Write a drawing program in the tradition of Kid Pix. Include, at the minimum, at least two different tools for making marks and two other features. Create an interface to select which tool to draw with, by creating buttons and/or by using the keyboard. Have a clear point of view about drawing that is expressed through the design of your program. How is your drawing program unique and what is it for? Write a detailed comment at the top of the code that explains the core idea of the software.


 

Project 3 / Loops and Patterns

Media

Getting Started with p5.js:

  • Variables (read again, focus on 'for' loops)
  • Translate, Rotate, Scale
Web: Videos: Read and watch all of the media in time for class on Monday. Type and run the programs as you read the text.

Description

Visual patterns are an integral part of culture. From historical pottery, to weaving, to architecture, repetition and geometry are traditional and contemporary constructions. As technology has shifted, so has the ability to explore and express visual patterns &em; code is the latest method of discovery. Specifically, the 'while' and 'for' loops can be used to run one line of code hundreds or thousands of times to define and layer form. For Parts A and B, make the canvas 600 x 600 pixels. Load A and B to the spreadsheet by 9am on Wednesday, October 24. Part C is due as a physical object (see below.)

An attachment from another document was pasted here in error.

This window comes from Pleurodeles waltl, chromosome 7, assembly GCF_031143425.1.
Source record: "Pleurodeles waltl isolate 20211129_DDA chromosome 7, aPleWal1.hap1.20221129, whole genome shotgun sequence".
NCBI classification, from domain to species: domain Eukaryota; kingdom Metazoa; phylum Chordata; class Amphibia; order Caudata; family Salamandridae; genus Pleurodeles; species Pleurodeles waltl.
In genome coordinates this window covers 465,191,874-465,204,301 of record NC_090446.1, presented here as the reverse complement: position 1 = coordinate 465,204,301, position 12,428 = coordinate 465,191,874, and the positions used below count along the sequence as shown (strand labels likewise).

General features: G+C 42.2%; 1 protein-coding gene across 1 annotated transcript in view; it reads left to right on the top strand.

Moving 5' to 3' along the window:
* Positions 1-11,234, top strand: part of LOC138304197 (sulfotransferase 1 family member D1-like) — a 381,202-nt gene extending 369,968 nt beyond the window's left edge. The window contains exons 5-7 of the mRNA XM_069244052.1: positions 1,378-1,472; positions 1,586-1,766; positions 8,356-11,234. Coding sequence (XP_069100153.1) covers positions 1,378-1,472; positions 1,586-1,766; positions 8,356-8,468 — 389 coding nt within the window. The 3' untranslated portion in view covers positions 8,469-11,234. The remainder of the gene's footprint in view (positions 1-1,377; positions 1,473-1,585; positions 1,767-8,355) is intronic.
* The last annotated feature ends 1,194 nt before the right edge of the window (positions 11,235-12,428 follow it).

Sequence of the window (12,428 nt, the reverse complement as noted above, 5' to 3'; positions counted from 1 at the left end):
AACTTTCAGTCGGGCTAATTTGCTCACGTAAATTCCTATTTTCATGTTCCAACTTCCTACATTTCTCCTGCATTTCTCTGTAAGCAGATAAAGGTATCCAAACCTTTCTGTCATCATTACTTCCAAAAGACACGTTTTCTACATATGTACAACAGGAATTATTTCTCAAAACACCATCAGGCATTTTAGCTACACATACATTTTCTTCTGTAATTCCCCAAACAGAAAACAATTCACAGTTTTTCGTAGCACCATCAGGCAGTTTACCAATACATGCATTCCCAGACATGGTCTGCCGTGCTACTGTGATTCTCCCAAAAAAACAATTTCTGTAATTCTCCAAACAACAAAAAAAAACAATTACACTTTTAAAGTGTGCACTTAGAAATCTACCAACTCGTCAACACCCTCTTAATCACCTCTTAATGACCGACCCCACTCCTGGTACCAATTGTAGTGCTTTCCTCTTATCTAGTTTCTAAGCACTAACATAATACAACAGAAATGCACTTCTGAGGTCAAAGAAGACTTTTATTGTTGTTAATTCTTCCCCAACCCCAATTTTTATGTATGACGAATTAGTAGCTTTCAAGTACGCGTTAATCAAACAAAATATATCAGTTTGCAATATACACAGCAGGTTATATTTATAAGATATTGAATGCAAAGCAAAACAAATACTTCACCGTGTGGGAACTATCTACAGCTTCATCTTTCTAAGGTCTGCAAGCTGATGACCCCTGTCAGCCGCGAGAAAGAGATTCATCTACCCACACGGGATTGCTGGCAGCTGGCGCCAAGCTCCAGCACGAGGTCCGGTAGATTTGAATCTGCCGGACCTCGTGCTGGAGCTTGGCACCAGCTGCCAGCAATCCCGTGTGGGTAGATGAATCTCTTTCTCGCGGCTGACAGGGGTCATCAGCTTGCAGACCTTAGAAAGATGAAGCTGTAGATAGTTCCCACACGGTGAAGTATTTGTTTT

PART A (2 points)
Use three loops and the text() function to draw the following to the screen: the numbers 0 to 40, counting up by 2; the numbers 100 to 1000, counting up by 100; the numbers 90 to 5, counting down by 5. Pay attention to the layout and typography, not only the numbers.

PART B (2 points)
Embed one 'for' loop inside another to create a matrix of dots and/or lines of your own original design.

PART C (6 points)
For Part C, we're going to mix things up. You will make an eight-page "zine" from a single sheet of paper. The printed images will be made from PDFs you create so they are high resolution for printing. The zine will feature the patterns you make with code loops. Create a separate code sketch for each page, eight sketches will become eight patterns — one on each page. Put the eight patterns together into one page in either Photoshop or Illustrator to print. If you are using Photoshop, rasterize and print at 300dpi.

Explore a range of different visual ideas across the pages. The zine can be different sizes, most likely starting from an original letter- or ledger-sized page. Think about the paper and ink you are using. I suggest exploring the Riso printer and considering working with two layers with different colors. The DMA printers don't put ink down edge to edge, so if you want the images to bleed off the edges, you'll need to think about how to cut before folding.

For Part C only, we're using a new coding environment called Processing. Create your patterns in p5.js first, then later port them to Processing. The code will be almost identical to the code in p5.js, but there are a few changes. Replace the word "function" as in "function setup()" with the word "void." Replace the word "var" as in "var x = 10" with the word "float." (There are many other differences between p5.js and Processing, but they probably won't apply to this project. Let is know if things come up.) See the two PDF example below to get started. We will review the code and techniques for working with PDFs and code on Monday.

Here are a few links to help you out:

  1. Video: Make an eight-page zine from one piece of paper
  2. PDF Example 1
  3. PDF Example 2, Interactive